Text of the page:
Repairing the Brokenness - Michal Schendar '06

Over the past few years I have been serving as youth coordinator for ASSAF, an aid organization for refugees and asylum seekers in Israel. The organization works to promote the rights of asylum seekers in their encounters with state authorities. This includes providing psychosocial aid for women, men, youth and children who face a daily struggle to cope with the traumatic experiences they have escaped, and yet enjoy no status or access to basic means of living or social services. There are currently around 41,500 asylum seekers in Israel, mainly from Eritrea or Sudan, who are currently protected from deportation under “group protection”. This means that Israel refrains from deporting them, yet also denies them social rights and work permits, jailing them by the thousands in detention facilities solely for having dared to seek asylum in the Jewish State. This is part of a systematic official policy aimed – as stated by former Interior Minister Eli Yishai – at making their lives miserable in order to force them to leave.

This is the reality faced by the sixty-odd youths I work with, who come to the ASSAF youth clubhouse twice a week to enjoy an island of stability in the face of all the madness outside. Along with the natural difficulties faced by all adolescents, these youths face a life of exclusion, with no status and no clear future. They are always in danger of being imprisoned or deported, all the while remaining in the shadow of their forced emigration, their loss and the traumas they have experienced. The clubhouse is first and foremost a place to feel safe and supported, one where they can just be themselves and speak their minds. And yet it is hard to be yourself when you receive mixed messages about your identity. It is difficult to believe in the future when you have a summons to “Holot” waiting for you after high school. It is hard to love and feel a part of something when you are branded an “infiltrator” or a “cancer”. And it is hard to set your sights high when society teaches you that even if you ace all your exams, you are still more than likely to end up as a dish washer.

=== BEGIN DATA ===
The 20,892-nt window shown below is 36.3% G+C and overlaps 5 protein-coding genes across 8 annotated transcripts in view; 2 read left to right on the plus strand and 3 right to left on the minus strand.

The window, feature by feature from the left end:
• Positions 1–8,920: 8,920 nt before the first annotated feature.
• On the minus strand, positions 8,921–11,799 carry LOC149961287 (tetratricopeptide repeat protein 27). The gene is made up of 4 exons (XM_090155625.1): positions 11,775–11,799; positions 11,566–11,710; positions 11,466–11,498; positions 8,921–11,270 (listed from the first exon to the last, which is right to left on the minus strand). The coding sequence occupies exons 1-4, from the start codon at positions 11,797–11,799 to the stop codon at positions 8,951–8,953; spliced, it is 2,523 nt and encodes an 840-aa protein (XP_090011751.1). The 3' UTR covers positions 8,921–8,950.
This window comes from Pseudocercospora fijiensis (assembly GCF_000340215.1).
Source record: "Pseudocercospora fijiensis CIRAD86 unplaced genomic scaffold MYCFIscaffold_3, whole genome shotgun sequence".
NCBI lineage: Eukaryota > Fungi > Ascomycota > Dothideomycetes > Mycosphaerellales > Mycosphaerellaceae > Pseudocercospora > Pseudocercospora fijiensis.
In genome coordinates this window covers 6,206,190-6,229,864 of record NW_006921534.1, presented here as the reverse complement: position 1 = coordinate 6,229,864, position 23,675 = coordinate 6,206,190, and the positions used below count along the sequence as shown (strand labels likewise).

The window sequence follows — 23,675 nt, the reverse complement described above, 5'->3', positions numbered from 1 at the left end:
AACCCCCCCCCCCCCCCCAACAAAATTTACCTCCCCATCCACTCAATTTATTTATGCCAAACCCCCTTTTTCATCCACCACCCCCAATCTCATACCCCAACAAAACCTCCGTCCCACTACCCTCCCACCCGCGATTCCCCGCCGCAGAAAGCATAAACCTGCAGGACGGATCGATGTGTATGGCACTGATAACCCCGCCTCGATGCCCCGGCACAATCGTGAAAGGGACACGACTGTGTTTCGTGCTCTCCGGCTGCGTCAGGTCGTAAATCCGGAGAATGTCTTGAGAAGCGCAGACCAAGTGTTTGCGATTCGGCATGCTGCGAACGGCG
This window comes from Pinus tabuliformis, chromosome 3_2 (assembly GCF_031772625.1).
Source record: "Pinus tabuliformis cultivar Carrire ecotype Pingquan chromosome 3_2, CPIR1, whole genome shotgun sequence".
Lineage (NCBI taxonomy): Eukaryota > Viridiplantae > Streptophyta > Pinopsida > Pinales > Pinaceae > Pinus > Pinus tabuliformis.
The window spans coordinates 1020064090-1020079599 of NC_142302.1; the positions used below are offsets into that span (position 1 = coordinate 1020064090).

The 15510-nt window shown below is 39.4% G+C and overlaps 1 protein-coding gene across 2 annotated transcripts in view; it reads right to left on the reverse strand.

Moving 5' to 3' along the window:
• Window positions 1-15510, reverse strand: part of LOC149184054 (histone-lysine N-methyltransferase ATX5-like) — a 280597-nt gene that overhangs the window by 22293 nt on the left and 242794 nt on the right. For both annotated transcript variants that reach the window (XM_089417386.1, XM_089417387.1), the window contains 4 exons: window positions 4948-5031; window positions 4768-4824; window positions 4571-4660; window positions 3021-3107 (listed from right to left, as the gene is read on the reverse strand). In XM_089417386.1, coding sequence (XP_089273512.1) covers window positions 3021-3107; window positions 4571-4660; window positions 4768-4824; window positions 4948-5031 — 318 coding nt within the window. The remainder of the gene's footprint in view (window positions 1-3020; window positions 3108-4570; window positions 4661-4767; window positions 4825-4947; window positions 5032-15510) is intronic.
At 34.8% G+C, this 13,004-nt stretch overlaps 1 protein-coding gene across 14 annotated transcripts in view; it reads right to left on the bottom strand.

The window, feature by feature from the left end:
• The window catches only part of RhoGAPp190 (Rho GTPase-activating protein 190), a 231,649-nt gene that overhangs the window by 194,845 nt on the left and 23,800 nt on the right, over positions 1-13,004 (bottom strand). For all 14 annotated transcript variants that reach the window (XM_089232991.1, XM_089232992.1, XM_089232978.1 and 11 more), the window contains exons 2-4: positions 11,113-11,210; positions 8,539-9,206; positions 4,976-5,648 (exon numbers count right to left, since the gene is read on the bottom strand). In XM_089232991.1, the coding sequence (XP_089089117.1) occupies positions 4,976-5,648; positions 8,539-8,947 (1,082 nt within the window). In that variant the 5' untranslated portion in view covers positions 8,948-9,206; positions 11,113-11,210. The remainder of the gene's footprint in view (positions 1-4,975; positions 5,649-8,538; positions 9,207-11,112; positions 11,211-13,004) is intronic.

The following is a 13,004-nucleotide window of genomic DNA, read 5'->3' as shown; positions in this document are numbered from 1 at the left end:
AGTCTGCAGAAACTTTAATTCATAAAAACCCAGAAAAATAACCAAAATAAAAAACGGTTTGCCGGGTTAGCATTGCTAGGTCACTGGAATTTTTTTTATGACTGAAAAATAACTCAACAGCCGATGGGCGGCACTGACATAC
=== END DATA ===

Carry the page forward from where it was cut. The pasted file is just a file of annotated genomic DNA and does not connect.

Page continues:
In my nature I am not much of an optimist, so “fixing things” is not something I find easy to discuss; indeed, I am doubtful whether these things can be fixed. And yet as long as things are most definitely broken, I refuse to stand idly by, to give up or surrender to despair. To me this is a vital message, and I believe this is true for the youths I work with as well – that even if there are no magical solutions or certainties, there are options other than giving up to despair. And so, any action – no matter how small – is significant. At the clubhouse, trying to fix things means group dinners, enlightening political debates, a young girl who asks for help or a young boy who feels safe and loved enough to express his anger and frustration.

And if we are really thinking of fixing things, then I sincerely hope that one day - in addition to basic rights and clear status for asylum seekers in Israel – our society will view immigration (not Aliya, immigration), whether forced or voluntary, as a gift rather than a threat. I hope that refugees will be accepted as people who have the right to fulfill themselves, to find love, to learn and advance in life – rather than be cast as uniform shadow-people who are expected to be grateful for receiving shelter and food.


I don’t know what this clubhouse will fix, and I don’t know whether ASSAF will be able to reverse the government’s policy toward refugees. But I am happy that we are trying, and I feel privileged to have learned about differences, acceptance, refugees and love – all from the sixty youths I work with. They are, as far as I am concerned, nothing but a gift to society.